After church we went to Alex, Elena and Ema Pascal’s house for a delicious supper. Pastor Andrei, who is Elena’s brother, was also with us, and we had a great time visiting, talking about agriculture, the differences between Moldova and America. Jordan played a little guitar for the group, and also played while Ema and Adriana sang. He has been getting used to being put on the spot, often handed a guitar that is not very good, and making the best of it. We didn’t get home until midnight.
Monday morning Michael and I traveled to Ursoaia to visit Petru Pascal, Alex’s brother. We met him last March, and I have visited with him a couple of times. When Jim and Hamilton were along in March this year, we were able to spend a little time with him, talking about growing corn and raising hogs. We looked at a number of corn, sunflower and wheat fields. He planted Pioneer seeds this year, and he is doing a good job with the equipment he has. A better corn planter would probably be his biggest asset right now. We discussed fertilizer rates and methods of application, along with the timing of herbicide applications.
Petru is certainly one we want to continue to stay in contact. I told him about upcoming and potential seminars, and he wants to make sure that he is able to attend. I also made plans to visit him on my next visit. We didn’t have much opportunity to talk about animal production, as this is an extremely busy time. He also is building a storage facility for his grape production. Currently farming 120-hectares of corn, 120-hectare sunflowers, 100-hectare vineyard, 85-hectare wheat and 35-hectare of barley.
In the evening Michael and I visited Ion one last time. I bought a liter of foliar boron for him to experiment with on his potatoes, trying to control over application of manure on that plot. We will see if it is effective, and if it is, it will be a welcome addition to many people who see abundant vegetative growth with small potatoes underneath. Hopefully we have a good product that will do the job.
Jordan had hoped to spend some time with Stefan Hadjiu in the evening, learning Russian Folk Music. He was busy harvesting potatoes, so Jordan wasn’t able to play guitar with him, but told Stefan that now he has a reason to come back to Moldova. We then had one last time with the youth, where I encouraged them to ask any question they wanted to. They asked questions about how young people in Moldova should look at the future, deciding whether or not to be looking to leave the country; how do you know what God wants for your life, those types of questions. They were questions that do not have a quick and easy answer, but are questions that everyone asks at some point in their life, and especially young people.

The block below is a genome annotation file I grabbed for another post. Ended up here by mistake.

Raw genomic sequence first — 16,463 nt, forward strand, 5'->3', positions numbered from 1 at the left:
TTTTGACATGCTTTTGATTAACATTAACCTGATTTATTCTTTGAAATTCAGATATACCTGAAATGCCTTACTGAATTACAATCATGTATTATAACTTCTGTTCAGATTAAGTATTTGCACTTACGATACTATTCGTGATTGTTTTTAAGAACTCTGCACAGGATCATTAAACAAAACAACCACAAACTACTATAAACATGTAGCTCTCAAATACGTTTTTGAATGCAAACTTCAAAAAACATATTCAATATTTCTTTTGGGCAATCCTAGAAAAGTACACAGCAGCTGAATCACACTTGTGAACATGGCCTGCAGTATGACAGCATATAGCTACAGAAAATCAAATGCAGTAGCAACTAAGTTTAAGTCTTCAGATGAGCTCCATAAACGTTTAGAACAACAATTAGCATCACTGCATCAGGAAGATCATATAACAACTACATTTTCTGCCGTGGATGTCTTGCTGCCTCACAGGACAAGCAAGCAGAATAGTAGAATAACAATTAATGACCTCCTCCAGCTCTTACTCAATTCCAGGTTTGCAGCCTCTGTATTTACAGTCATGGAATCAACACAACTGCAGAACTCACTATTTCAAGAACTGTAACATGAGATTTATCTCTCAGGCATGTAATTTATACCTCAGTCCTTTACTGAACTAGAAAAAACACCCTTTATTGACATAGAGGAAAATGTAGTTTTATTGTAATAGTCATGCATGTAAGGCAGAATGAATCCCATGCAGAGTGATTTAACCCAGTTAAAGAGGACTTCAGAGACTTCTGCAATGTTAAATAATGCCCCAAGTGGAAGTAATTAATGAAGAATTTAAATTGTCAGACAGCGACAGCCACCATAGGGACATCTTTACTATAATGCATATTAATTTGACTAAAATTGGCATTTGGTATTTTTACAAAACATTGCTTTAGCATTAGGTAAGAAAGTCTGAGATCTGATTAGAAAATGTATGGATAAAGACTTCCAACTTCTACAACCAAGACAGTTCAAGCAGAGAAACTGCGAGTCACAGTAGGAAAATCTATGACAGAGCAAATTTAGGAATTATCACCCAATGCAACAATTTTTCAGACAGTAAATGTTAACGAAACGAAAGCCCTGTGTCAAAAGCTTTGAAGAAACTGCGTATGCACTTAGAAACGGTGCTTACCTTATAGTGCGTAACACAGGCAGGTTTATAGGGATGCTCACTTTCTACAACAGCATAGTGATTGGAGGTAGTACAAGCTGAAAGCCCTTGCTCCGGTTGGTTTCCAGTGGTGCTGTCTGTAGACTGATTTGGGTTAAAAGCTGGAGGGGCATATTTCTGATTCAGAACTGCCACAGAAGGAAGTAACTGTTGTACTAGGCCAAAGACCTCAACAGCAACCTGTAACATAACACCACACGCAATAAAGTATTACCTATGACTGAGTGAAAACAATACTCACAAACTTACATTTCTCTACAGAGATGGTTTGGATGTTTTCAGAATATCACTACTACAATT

I shared my personal journey, of how I came to know what God called me to do, and encouraged them to dream big, dare God to be big enough to amazing things with their lives, but to also find contentment in where they are at the moment, to realize that having possessions does not bring real happiness and satisfaction. It was a good time, and I asked if they weren’t tired of having me speak to them 3 weeks in a row. I think they enjoyed the departure from their normal routine, and I certainly enjoyed being with them.
Jordan played 4 pieces for them, daring to do a couple of pieces that he hadn’t played before because he didn’t trust the guitar to hold up to his performance, and he didn’t have the feel for that particular guitar that he does for his own. It held up to his performance, no strings breaking, and sounding quite nice to those of us who didn’t know subtle difference that mean a lot to a musician.
At the end of the evening a number of the young people gathered around Jordan to have him show them more about his technique and style. One girl in particular has been trying out his methods, and he has spent a number of times teaching her. She is a very quick learner, and is picking it up nicely. She expresses frustration because her hands aren’t big enough for some of the complicated chords and rapid finger movements that has taken Jordan years to master. They also realized why Jordan changes strings every 2 weeks instead of every 3 years. So a supply of guitar strings will be coming with us in future trips.
It was after 11;00 pm till we left the Youth Meeting, coming back to Michael’s for a late supper. It was after midnight till we got to bed, and we need to have a fairly early start to travel to Chisinau for the flight home. As always happens on these trips, we accomplish many things, and there are many more that we would like to do yet, but can’t fit in to our schedule.
So we are anxious to get back home, and are already anticipating our return.
Thanks for your thoughts and prayers for us on this trip. Continue to pray that God would open doors, and that we can find those people who He wants us to work with and minister to.
Leslie D. Yoder